In this Bloomberg article, Justin Fox writes about declining enrollment at less selective and for-profit colleges. Fox cites the CEW report “Three Educational Pathways to Good Jobs” to explain how some students can pursue a good job without attending college.
Jillian Berman writes in MarketWatch about how the Class of 2019 is not doing as well as the Class of 2000—but has better prospects than the Class of 2009. Berman quotes CEW Research Professor and Chief Economist Nicole Smith.
Esther Cepeda writes in this Chicago Tribune op-ed about the ways she believes money would fall short in addressing racial disparities in education. Cepeda cites the CEW report “Born to Win, Schooled to Lose.”
In this Inside Higher Ed article, Scott Jaschik writes about the recent CEW report “Born to Win, Schooled to Lose.” Jaschik highlights the finding that even disadvantaged, academically talented students have a lower chance of success than their less talented, advantaged peers.
Erin Richards writes in USA Today about how nature and nurture affect children’s academic and career outcomes. Richards covers the CEW report “Born to Win, Schooled to Lose” and quotes CEW Director Anthony P. Carnevale.
In this Education Week article, Sasha Jones writes about the CEW report “Born to Win, Schooled to Lose.” Jones quotes CEW Director Anthony P. Carnevale on the growing role of higher education in the labor market.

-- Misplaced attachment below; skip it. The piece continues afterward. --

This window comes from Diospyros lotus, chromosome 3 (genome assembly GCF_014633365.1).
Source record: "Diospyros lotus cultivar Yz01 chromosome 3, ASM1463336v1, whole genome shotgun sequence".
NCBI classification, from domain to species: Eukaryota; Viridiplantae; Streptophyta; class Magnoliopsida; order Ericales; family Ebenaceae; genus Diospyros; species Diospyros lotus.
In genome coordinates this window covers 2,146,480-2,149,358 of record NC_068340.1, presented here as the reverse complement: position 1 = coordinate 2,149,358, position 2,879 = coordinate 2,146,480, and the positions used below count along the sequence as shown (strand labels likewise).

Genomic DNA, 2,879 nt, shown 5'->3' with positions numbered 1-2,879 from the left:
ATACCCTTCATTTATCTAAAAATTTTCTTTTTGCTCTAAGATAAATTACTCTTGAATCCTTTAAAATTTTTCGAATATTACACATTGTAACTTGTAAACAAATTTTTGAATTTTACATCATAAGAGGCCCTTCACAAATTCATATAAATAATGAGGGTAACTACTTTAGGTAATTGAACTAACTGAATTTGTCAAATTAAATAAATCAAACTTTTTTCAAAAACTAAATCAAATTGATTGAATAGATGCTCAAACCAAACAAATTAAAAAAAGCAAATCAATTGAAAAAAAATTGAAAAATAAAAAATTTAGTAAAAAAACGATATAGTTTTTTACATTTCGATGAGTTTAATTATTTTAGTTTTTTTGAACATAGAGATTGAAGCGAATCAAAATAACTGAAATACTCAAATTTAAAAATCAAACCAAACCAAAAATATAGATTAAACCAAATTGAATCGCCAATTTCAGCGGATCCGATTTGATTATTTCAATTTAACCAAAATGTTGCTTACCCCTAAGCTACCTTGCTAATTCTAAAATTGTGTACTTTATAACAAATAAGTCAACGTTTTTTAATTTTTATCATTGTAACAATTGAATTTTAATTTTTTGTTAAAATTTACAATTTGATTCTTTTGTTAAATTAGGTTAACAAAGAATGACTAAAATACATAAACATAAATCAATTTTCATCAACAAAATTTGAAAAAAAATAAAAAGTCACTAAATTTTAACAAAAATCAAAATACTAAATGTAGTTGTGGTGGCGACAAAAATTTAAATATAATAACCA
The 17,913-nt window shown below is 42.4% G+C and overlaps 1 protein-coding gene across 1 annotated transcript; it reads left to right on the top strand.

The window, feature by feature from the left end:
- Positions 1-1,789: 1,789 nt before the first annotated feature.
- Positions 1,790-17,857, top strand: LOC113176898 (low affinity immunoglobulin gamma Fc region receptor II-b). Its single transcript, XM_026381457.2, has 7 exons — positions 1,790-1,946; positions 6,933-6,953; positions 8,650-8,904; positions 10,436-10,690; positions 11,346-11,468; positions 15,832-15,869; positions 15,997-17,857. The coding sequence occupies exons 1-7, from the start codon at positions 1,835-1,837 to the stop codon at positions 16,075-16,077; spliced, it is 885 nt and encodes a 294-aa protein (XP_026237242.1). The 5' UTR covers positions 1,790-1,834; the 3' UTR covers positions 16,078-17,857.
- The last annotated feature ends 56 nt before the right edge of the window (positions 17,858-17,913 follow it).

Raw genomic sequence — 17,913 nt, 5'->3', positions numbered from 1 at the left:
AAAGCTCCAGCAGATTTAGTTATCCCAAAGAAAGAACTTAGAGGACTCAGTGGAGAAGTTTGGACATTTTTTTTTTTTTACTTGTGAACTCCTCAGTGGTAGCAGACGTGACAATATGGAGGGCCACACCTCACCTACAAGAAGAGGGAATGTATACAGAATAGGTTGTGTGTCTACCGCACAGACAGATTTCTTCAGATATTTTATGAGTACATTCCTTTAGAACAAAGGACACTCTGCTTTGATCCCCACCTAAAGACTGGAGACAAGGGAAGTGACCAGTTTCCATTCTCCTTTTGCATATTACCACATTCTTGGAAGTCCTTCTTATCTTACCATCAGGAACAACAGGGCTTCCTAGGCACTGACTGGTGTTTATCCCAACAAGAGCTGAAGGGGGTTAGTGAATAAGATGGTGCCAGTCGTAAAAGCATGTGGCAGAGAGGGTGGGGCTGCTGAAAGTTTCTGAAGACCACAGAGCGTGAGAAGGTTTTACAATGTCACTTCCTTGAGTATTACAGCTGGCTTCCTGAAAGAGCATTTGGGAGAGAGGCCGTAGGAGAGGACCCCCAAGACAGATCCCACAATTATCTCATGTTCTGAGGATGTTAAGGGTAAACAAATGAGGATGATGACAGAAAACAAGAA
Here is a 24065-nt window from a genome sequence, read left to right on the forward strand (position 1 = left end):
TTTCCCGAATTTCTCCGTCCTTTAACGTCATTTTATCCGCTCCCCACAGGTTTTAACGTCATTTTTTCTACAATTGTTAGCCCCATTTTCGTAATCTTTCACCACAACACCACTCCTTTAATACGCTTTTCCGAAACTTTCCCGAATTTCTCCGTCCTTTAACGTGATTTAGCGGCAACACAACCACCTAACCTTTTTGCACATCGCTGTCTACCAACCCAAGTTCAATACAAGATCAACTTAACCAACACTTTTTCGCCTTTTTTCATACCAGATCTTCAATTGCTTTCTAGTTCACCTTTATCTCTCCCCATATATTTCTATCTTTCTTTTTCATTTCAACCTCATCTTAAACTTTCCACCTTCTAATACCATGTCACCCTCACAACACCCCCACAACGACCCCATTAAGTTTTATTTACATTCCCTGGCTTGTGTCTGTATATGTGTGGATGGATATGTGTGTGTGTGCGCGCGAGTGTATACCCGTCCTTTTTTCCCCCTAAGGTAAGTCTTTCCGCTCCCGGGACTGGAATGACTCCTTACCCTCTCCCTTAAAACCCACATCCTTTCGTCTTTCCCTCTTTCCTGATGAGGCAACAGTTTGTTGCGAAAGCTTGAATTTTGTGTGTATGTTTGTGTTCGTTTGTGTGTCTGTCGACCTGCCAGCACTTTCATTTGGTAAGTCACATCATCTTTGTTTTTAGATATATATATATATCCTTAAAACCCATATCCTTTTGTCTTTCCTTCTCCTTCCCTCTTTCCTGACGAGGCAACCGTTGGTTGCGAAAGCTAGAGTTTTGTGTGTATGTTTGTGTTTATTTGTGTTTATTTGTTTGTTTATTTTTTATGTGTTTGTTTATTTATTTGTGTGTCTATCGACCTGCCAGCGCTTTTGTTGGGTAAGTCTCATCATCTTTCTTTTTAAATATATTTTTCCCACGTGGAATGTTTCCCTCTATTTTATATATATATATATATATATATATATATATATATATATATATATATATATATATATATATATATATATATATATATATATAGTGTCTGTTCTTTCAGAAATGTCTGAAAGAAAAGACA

In this MarketWatch article, Jillian Berman explores whether the education system is a meritocracy. Berman cites the CEW report “Born to Win, Schooled to Lose” and quotes CEW Director Anthony P. Carnevale, who explains how report findings show it more closely resembles an aristocracy.
Pearl Stewart writes in Diverse Issues in Higher Ed about how socioeconomic disparities are at play for students as early as in kindergarten. Stewart cites the CEW report “Born to Win, Schooled to Lose” and quotes CEW Assistant Research Professor and Research Economist Megan Fasules.
In this CNBC article, Abigail Hess writes about the debt that PhD students take on—and how that compares to their future wages. Hess cites the CEW report “Recovery: Job Growth and Education Requirements Through 2020.”
In this CNBC article, Abigail Hess writes about ways the gender pay gap could be closed. Hess quotes CEW Chief Economist Nicole Smith on what contributes to occupational segregation.